Obviously this answer needs a disclaimer: I do not know Karate, and
neither do you. The art of "breaking" should not be attempted by
beginners - the most likely outcome is a broken bone. You should read
and understand all the principles involved, for it cannot be explained
in a sentence or two. It involves correct selection of timber or
bricks, understanding laws of motion, using precise parts of your
body, and much training.
I hope that you will start with the thinnest, driest piece of timber
you can find, and pay attention to the direction of the grain.
Something so easy a 7-year-old could break it. Then slowly and
patiently try thicker pieces.
Having said that, here are some tips and techniques I found online.
Please read everything, especially the links at the bottom which lead
to lengthy articles:
"One key to understanding brick breaking is a basic principle of
motion: The more momentum an object has, the more force it can
generate. When it hit the brick, McNair's hand had reached a speed of
11 meters per second (24 miles per hour). At this speed, his hand
exerted a whopping force of 3,000 newtowns--or 675 pounds--on the
concrete. A slab of concrete could likely support the weight of a few
people weighing a total of 675 pounds (306 kilograms). But apply that
amount of force concentrated into an area as small as a fist and the
concrete slab will break.
Another key to brick breaking lies literally in the palm of your hand.
Feel the bone on the edge of your hand, directly below your little
finger. This bone (known as the fifth metacarpal) bears the brunt of
McNair's hand strike. Human bones can actually resist 40 times more
stress than concrete. (Picture a piece of concrete the size of a bone,
and imagine how easily it would break.) The natural engineering of the
human hand also lessens the severity of the impact. The muscle,
tendons, ligaments and other soft tissue in the hand provide a natural
cushion, dispersing the impact energy up through the arm.
If you attempt brick breaking without proper training, you'll end up
with an injured hand and possibly serious nerve damage! You must be
instructed by an expert in proper technique. Proper training protects
your hand because regularly striking a striking pad or post causes
your skin to develop calluses, your muscles to strengthen, and your
bones to thicken. Extensive training is also necessary to train your
brain and muscles to bring your hand down just right--exactly as it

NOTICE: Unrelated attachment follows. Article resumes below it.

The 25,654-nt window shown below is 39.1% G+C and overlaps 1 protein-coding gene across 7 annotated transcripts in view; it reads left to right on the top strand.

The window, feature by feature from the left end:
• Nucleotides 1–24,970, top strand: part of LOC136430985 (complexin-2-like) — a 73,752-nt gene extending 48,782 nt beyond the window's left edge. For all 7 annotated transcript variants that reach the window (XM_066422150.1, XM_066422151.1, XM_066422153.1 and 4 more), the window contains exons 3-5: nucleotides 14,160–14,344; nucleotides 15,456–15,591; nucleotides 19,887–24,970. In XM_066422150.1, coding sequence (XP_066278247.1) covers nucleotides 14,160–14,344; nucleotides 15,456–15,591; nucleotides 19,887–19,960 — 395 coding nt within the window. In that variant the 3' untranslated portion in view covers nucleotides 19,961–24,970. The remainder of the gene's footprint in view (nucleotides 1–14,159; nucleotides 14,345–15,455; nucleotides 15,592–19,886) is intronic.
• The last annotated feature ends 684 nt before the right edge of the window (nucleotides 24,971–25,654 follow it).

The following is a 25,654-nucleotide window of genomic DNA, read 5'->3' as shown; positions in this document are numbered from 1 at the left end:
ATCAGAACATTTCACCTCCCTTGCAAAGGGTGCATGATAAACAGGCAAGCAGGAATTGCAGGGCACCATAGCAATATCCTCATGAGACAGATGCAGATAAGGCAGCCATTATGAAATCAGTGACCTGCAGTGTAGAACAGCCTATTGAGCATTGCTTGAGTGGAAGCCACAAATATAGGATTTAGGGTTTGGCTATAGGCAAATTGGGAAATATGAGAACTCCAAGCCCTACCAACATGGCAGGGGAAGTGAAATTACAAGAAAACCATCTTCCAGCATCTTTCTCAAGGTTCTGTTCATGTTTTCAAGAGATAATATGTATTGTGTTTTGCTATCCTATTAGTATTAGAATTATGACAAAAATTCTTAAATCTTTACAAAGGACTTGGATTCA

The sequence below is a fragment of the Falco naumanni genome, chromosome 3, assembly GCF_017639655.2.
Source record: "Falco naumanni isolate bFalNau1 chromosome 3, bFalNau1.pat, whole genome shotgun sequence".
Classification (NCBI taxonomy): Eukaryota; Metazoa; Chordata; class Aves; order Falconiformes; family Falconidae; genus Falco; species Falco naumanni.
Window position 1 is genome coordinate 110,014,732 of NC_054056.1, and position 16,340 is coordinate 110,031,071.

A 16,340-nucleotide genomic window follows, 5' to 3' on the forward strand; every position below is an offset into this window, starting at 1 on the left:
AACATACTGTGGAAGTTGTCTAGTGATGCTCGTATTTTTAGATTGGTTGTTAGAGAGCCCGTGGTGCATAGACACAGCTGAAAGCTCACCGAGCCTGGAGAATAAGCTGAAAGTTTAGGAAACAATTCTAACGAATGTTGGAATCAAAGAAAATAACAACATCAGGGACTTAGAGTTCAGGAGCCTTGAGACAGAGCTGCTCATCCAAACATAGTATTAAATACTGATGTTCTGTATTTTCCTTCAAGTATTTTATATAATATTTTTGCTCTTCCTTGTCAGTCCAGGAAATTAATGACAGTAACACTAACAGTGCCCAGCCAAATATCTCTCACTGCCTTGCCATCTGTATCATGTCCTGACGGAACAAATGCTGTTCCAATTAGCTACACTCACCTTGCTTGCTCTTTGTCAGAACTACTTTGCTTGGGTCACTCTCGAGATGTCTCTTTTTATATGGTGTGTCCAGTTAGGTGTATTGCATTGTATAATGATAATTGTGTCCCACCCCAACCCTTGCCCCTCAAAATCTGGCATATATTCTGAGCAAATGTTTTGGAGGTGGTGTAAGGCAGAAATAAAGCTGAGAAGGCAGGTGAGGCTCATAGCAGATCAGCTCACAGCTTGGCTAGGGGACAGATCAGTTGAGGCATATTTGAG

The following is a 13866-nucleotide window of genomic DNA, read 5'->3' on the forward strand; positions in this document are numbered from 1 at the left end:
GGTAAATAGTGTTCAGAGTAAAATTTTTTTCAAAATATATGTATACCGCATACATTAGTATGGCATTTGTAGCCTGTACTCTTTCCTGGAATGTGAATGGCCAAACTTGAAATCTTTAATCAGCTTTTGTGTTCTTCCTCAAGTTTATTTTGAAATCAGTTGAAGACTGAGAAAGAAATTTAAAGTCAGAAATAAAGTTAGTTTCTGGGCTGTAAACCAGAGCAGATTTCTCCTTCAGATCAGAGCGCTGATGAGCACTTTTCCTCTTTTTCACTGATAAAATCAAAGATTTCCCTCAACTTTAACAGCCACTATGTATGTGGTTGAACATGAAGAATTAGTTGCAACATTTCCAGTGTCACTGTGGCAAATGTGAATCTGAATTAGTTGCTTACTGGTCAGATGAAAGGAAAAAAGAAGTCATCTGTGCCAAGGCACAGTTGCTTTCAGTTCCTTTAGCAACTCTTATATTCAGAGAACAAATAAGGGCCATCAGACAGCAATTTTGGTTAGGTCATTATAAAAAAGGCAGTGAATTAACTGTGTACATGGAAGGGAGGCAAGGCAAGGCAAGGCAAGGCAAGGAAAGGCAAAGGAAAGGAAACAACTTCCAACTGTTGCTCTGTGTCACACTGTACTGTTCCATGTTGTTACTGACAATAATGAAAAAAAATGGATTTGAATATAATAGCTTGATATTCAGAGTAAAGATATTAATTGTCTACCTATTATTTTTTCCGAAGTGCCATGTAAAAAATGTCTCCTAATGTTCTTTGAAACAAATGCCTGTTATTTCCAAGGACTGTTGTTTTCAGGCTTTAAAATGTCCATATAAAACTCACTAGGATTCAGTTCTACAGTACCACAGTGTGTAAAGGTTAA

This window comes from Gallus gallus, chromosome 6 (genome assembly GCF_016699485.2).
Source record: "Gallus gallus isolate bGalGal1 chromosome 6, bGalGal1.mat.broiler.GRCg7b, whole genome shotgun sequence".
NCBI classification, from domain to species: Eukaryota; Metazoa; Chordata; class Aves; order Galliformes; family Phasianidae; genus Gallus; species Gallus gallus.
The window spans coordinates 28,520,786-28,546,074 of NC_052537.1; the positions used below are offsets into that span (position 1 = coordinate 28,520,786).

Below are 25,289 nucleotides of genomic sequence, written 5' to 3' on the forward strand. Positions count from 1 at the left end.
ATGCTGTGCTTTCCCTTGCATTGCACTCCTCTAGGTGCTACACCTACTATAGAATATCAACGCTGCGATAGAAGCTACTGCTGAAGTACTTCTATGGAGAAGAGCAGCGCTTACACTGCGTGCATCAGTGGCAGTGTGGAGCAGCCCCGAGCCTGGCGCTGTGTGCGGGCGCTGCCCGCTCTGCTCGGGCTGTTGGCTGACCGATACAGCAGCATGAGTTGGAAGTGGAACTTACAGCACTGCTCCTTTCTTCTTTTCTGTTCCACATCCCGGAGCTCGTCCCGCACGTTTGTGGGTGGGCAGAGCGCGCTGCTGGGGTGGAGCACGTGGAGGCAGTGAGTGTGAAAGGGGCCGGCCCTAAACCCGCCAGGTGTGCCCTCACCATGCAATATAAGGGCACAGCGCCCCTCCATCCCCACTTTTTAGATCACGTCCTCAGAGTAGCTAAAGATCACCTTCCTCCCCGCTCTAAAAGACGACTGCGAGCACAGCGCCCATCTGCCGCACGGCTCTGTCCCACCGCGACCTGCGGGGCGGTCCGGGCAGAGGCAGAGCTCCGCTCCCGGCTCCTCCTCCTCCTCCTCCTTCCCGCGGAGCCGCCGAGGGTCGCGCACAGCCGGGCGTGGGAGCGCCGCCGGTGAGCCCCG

reaches its full speed and right smack in the center, at the brick's
"Probably the most important aspect of breaking is learning to go
through your target, not just hitting to it. Not only is that an
important concept in developing explosive power in your techniques but
I find that when one "hits through" the target no only will they be
successful in the break attempt but one will not hurt the hand or
foot. If however you merely hit to the target and stop; you will
suffer both the pain of the strike as well as the ignominy of
disappointment. To be successful, hit to a point at least several
inches beyond your target."
"We learned all about selecting the right breaking materials. Titles
had to be picked up just before a demonstration from the Marley Tile
works in Dunton Green. Fresh off the production line they were
incredibly fragile and broke as easily as a couple of digestive
biscuits. In fact, one had to be very careful not to snap them
accidentally while setting up the break. Other seasoned tiles of the
same type were left lying around lest anyone wished to examine the
material to be smashed. Bricks were selected with a care second to
none. Bricks in particular are varied and diverse. A blue gort
engineering brick is not a brick for breaking by hand. Light and soft
red bricks are. As for wood, this was specially selected in large
twelve by two-inch pine planks of ten feet or more in length. This was
then sawn up into eight inch lengths so that the grain ran across the
width of the board and not along its length.... All breaking materials
were better if very dry. Any moisture in tiles and particularly bricks
made the task of breaking very much more difficult."
"...The most troublesome were older brittle roofing tiles that had a
sand covered surface. We used these if they were donated and we could
not get fresh ones from Marley. As the hand or fist smashed into the
tiles, the abrasive surface would cause rough abrasions to the
striking part. Sometimes fragments of tile would explode and cut the
hand or forearm. Some of the cuts sustained were nasty deep gashes
that needed medical treatment."
Also, carefully read:
To Break or not to Break
Breaking (with video clips)
The Specifics of Breaking
Search Strategy: Kiai bricks
I hope you reach the status of impressive party trick without hurting